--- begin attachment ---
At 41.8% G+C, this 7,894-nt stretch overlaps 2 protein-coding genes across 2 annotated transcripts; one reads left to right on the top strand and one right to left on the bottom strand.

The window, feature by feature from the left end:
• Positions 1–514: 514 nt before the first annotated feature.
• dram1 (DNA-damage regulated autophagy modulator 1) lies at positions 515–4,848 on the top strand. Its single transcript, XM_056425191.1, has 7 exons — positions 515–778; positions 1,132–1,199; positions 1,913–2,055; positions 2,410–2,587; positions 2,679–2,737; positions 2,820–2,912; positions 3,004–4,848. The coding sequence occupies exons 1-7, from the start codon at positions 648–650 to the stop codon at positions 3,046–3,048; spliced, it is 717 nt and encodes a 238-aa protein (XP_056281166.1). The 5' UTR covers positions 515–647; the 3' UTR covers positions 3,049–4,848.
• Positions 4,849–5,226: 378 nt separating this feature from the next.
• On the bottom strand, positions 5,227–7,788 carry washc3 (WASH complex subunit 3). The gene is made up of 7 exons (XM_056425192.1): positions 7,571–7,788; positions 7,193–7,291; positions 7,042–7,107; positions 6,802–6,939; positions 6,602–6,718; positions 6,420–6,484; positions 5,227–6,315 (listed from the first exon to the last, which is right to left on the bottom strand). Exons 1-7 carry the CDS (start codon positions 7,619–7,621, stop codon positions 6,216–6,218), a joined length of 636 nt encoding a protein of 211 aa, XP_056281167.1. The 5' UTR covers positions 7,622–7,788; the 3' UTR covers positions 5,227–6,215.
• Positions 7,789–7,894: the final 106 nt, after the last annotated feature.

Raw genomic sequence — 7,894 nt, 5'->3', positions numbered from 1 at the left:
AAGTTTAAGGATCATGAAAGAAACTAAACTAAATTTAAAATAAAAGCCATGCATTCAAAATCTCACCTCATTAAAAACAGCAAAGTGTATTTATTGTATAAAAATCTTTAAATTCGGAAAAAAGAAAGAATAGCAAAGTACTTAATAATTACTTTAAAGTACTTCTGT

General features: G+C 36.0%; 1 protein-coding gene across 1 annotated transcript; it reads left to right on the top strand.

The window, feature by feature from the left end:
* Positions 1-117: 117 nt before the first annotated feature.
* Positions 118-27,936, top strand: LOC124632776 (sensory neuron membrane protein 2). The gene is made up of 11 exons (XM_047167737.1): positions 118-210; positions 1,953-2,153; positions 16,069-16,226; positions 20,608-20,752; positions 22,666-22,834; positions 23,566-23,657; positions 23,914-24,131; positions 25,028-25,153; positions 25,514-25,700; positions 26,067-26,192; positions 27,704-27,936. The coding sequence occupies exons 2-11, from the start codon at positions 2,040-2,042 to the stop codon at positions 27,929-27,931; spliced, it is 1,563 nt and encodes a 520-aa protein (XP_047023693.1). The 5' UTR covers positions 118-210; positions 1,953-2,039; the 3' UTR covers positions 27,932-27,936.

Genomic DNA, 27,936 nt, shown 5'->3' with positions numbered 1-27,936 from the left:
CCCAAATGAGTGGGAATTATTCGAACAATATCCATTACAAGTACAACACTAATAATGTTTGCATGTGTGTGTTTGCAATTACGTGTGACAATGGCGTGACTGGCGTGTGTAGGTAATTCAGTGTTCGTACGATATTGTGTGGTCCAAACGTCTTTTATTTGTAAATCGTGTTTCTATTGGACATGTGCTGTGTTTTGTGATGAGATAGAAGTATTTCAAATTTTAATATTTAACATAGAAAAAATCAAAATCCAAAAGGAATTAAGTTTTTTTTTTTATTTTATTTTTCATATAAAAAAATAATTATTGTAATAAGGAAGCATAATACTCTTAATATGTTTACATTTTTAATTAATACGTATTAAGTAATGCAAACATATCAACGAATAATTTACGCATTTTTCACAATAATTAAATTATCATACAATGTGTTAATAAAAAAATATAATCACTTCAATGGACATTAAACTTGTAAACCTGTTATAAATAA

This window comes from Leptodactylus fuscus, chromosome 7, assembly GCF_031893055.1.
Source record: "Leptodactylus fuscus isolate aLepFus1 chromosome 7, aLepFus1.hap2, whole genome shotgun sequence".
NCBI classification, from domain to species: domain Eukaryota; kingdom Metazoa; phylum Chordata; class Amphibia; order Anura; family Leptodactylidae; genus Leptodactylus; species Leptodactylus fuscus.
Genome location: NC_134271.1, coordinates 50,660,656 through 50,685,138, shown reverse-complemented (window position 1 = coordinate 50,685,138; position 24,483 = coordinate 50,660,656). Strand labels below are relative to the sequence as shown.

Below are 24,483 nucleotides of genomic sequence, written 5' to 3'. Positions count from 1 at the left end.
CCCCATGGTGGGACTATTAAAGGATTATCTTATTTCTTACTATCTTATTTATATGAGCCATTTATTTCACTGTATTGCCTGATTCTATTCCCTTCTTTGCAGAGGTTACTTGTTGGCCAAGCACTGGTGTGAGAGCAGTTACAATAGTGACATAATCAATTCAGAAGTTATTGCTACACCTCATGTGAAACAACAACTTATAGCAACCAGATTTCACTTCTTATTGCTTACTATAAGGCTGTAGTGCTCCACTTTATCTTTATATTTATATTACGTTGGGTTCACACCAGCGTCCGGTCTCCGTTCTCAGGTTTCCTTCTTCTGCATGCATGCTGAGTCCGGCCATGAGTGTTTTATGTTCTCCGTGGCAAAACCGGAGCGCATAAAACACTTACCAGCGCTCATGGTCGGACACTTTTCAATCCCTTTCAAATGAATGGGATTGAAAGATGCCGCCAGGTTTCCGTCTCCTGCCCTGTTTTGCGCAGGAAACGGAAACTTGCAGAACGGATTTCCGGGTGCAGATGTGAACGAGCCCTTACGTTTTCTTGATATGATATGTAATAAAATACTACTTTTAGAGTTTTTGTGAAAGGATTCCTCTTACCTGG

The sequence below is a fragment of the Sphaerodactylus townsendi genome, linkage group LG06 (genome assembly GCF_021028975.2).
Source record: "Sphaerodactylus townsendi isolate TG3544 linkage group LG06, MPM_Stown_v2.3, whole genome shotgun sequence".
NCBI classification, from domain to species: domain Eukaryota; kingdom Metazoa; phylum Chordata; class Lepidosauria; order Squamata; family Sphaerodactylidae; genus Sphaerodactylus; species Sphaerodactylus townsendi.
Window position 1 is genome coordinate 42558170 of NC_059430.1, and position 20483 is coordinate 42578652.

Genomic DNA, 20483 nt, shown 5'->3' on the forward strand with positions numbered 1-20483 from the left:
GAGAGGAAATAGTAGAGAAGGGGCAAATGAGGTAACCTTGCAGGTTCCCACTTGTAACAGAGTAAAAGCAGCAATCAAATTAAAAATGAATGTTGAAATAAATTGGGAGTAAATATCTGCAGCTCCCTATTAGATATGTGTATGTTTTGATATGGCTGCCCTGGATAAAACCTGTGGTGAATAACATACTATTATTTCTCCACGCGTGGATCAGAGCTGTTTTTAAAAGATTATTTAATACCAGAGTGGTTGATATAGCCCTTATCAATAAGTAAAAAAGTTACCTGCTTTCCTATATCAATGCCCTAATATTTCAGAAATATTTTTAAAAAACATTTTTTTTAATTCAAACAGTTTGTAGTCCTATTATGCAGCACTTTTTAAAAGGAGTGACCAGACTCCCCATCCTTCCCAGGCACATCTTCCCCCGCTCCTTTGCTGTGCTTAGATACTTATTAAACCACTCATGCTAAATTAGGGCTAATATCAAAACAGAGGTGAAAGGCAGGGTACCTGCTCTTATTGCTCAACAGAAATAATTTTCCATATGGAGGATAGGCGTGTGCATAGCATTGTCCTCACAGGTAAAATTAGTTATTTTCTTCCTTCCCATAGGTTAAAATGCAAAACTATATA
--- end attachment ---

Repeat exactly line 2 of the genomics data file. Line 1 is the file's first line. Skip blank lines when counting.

The window, feature by feature from the left end: